posted on Jan, 12 2017 @ 02:01 PM
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originally posted by: Byrd

originally posted by: havok
My entire problem with the ACA is the lack of affordability and the "tax" that it is.
It's not "affordable" by any means, and to mandate it as a tax is abhorrent.


It's unaffordable in states like Texas where the governor declared that "nope, no way" was he going to participate or allow federal money (which would have subsidized people like a number of friends who are scraping by on minimum wage jobs because that's all there is.)

Friends in states where the government subsidies were accepted tell a different story.


You do understand that the extra Federal Money was only going to last for about 3 years and then the amount was going to be cut back gradually leaving the state hanging to pick up the tab for a gradually increasing amount? If you are a state who takes your fiscal responsibility seriously, then you don't buy into that trap.

Those states were teh smart ones.



posted on Jan, 12 2017 @ 02:03 PM
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a reply to: Xcalibur254

I disagree with Rand on this one. He voted 'no' apparently because he expects the insurance industry will come crying to DC asking for a $10 Trillion bailout after Obamacare is nuked... to Paul I say "and?" Just because an industry comes crying, doesn't mean they should leave with a single cent of taxpayer dollars in their hand. Screw 'em if they can't survive under the old system. Capitalism is a machine of opportunity that runs on supply and demand. If the current insurers go belly up, demand will dictate that new insurance companies will rise up, complete with competitive rates and efficiencies current providers clearly lack.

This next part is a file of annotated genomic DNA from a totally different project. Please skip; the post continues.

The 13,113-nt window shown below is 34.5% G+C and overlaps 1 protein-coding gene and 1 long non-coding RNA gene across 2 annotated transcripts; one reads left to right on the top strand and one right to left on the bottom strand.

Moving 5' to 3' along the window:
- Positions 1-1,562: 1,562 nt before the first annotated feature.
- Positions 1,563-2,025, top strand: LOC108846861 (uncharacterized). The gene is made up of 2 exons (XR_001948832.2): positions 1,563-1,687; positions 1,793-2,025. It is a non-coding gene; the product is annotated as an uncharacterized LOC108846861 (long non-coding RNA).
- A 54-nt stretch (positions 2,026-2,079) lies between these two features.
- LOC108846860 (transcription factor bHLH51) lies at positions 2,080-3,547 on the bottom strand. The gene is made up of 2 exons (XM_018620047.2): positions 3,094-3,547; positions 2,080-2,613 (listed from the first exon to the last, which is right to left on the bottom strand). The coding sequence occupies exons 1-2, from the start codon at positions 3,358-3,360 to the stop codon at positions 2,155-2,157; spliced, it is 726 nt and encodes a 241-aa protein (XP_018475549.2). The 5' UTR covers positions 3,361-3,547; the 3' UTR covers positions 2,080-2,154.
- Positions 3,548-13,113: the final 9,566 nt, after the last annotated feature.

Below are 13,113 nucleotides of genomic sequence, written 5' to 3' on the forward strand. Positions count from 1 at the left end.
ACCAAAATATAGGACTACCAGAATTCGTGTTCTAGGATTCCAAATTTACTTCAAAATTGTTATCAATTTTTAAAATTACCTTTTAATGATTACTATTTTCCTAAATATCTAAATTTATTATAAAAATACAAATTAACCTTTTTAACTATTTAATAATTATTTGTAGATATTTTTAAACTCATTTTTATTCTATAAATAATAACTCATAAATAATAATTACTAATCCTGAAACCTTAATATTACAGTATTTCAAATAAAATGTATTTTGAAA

posted on Jan, 12 2017 @ 02:11 PM
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a reply to: burdman30ott6

It might not seem like it, but if the insurance companies go belly up, it might end up being a good thing.

It might force providers to price back into the pockets of the patients again instead of billing the middle men which is really why no one can afford even basic care now.

I still think insurance should exist as a catastrophic model with rider for pre-existing/chronic care. And the rest of our routine stuff should be dealt with out of pocket, taken care of before we leave the GP's office.

And I say that even now when I am quite likely facing shoulder surgery.



posted on Jan, 12 2017 @ 05:05 PM
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We wouldn`t be in this situation now if the democrats would have compromised and gained bi partisan support for obamacare before jamming it down our throats.
now obamacare will be repealed and we will be back where we were 8 years ago.
I hope the new healthcare plan the senate comes up with has bi partisan support or we might be right back where we are now, in 8 years.